Background Few reports discuss variables associated with improved outcomes after middle meningeal artery (MMA) embolization for chronic subdural hematomas (cSDHs). We analyzed radiographic evidence of cSDH clearance after MMA embolization to elucidate optimal techniques, hematoma clearance rates, and suitable length of follow-up.
Methods Patients who underwent MMA embolization for cSDH from January 1, 2018 through December 31, 2020 were analyzed. Patient characteristics, demographics, and technical procedural details were examined. Outcomes for cSDHs analyzed included complete or near-complete resolution at 30, 90, and 180 days following embolization. A multivariable logistic regression analysis identified variables predictive of rapid clearance and resolution of hematomas at 90 days.
Results The study cohort comprised 66 patients with 84 treated cSDHs. The mean (SD) cSDH size differed significantly at 30-day (8.8 (4.3) mm), 90-day (3.4 (3.0) mm), and 180-day (1.0 (1.7) mm) follow-up (p<0.001). More cSDHs had complete or near-complete resolution at 180 days (92%, 67/73) than at 90 (63%, 45/72) and 30 days (18%, 15/84) post-embolization (p<0.001). Only distal embolysate penetration was independently associated with rapid clearance (OR 3.9, 95% CI 1.4 to 11.1; p=0.01) and resolution of cSDHs at 90 days (OR 5.0, 95% CI 1.7 to 14.6; p=0.003).
Conclusion Although 63% of cSDHs with MMA embolization had complete or near-complete resolution by 90 days post-procedure, 92% reached this stage by 180 days. Therefore, 90-day follow-up may be insufficient to determine the effectiveness of MMA embolization for cSDHs, particularly compared with surgical evacuation alone. Also, distal MMA penetration may be associated with more rapid hematoma clearance.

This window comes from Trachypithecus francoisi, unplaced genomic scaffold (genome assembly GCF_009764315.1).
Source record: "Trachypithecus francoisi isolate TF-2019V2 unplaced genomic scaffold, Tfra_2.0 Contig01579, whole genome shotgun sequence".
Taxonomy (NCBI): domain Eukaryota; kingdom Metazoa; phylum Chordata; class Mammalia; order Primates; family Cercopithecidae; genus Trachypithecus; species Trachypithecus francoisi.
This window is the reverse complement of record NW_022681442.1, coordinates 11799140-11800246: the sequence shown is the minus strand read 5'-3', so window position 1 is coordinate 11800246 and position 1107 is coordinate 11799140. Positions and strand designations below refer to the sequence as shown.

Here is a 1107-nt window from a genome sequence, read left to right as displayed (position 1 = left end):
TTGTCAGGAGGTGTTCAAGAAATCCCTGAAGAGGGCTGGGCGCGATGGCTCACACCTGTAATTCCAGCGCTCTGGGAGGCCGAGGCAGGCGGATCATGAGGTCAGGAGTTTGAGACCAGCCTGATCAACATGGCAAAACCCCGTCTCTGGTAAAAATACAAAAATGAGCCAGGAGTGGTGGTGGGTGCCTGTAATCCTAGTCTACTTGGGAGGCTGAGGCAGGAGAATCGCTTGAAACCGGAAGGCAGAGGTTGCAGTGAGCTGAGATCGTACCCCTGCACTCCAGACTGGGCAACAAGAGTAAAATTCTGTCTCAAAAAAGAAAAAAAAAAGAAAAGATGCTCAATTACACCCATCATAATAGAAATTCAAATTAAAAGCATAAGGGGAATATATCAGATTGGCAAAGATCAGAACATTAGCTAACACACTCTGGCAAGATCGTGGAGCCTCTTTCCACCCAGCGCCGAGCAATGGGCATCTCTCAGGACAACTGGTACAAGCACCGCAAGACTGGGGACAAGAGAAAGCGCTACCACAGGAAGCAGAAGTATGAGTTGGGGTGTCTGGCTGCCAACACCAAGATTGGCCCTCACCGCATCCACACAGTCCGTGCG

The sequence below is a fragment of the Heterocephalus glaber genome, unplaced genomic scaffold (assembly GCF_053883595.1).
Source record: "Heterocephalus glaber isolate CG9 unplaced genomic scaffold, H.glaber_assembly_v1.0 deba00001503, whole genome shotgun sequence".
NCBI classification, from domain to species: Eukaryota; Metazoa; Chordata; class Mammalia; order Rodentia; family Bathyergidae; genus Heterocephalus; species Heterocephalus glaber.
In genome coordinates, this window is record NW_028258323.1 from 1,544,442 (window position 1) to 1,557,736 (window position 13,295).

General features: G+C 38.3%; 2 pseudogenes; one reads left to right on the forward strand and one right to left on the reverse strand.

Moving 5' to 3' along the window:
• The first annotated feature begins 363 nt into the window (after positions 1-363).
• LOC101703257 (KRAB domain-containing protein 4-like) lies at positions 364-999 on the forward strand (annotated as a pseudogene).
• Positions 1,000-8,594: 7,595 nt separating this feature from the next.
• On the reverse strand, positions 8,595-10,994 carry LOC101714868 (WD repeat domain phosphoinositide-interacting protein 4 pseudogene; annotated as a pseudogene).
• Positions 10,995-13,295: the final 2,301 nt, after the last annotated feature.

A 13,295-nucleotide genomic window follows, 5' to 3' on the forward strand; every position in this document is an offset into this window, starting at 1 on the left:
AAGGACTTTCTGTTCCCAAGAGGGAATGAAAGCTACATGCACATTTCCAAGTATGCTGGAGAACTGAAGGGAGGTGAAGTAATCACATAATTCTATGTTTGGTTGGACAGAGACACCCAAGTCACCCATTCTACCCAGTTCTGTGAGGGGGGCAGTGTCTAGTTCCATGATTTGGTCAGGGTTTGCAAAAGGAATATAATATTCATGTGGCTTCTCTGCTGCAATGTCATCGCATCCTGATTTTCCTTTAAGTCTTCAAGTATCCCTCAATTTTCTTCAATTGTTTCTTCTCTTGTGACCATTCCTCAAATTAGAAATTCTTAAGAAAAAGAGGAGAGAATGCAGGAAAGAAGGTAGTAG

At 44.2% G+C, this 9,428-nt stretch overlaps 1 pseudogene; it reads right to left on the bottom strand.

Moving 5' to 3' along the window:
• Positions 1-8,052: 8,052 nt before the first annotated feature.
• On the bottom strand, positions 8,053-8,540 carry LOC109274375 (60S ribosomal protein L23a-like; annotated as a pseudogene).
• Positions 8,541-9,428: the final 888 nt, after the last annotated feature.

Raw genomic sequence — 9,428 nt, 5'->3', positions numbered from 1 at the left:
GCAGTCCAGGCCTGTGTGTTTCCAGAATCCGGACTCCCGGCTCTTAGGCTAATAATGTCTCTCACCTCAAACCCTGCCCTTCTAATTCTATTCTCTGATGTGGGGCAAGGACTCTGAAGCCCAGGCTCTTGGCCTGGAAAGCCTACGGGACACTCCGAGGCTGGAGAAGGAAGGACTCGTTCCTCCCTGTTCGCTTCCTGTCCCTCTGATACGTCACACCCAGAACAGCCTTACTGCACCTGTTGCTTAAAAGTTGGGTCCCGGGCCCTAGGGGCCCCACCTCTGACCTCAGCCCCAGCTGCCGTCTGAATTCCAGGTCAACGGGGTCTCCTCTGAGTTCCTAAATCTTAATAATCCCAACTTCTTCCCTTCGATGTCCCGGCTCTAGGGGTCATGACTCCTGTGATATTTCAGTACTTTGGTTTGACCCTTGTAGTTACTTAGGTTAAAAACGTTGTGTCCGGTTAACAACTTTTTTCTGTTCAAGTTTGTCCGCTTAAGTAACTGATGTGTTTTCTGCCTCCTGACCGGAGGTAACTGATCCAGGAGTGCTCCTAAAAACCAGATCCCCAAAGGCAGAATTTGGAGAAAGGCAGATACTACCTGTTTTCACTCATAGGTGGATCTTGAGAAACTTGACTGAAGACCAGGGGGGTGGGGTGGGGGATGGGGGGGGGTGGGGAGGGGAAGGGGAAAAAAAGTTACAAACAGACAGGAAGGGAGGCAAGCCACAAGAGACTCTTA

Data availability statement
No data are available. There are no additional data to share.
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Contributors JSC: data collection, writing, stats; KR: stats; CN: data collection; VMS: data collection, writing; CR: first edits; TSC: stats and first edits; JFB: data collection; MTL: edits; APJ: edits; AFD: edits; FCA: final approval, edits, and guarantor.
Funding The authors have not declared a specific grant for this research from any funding agency in the public, commercial or not-for-profit sectors.
Competing interests AFD is a consultant for Medtronic, PLC (Dublin, Ireland), Penumbra, Inc (Alameda, CA), Stryker Corp (Kalamazoo, MI), Cerenovus (Johnson & Johnson Medical Devices Companies, New Brunswick, NJ), Oculus Imaging, LLC (Knoxville, TN), and Koswire, Inc (Flowery Branch, GA). AFD and FCA serve on the editorial board of the Journal of NeuroInterventional Surgery.
Provenance and peer review Not commissioned; externally peer reviewed.
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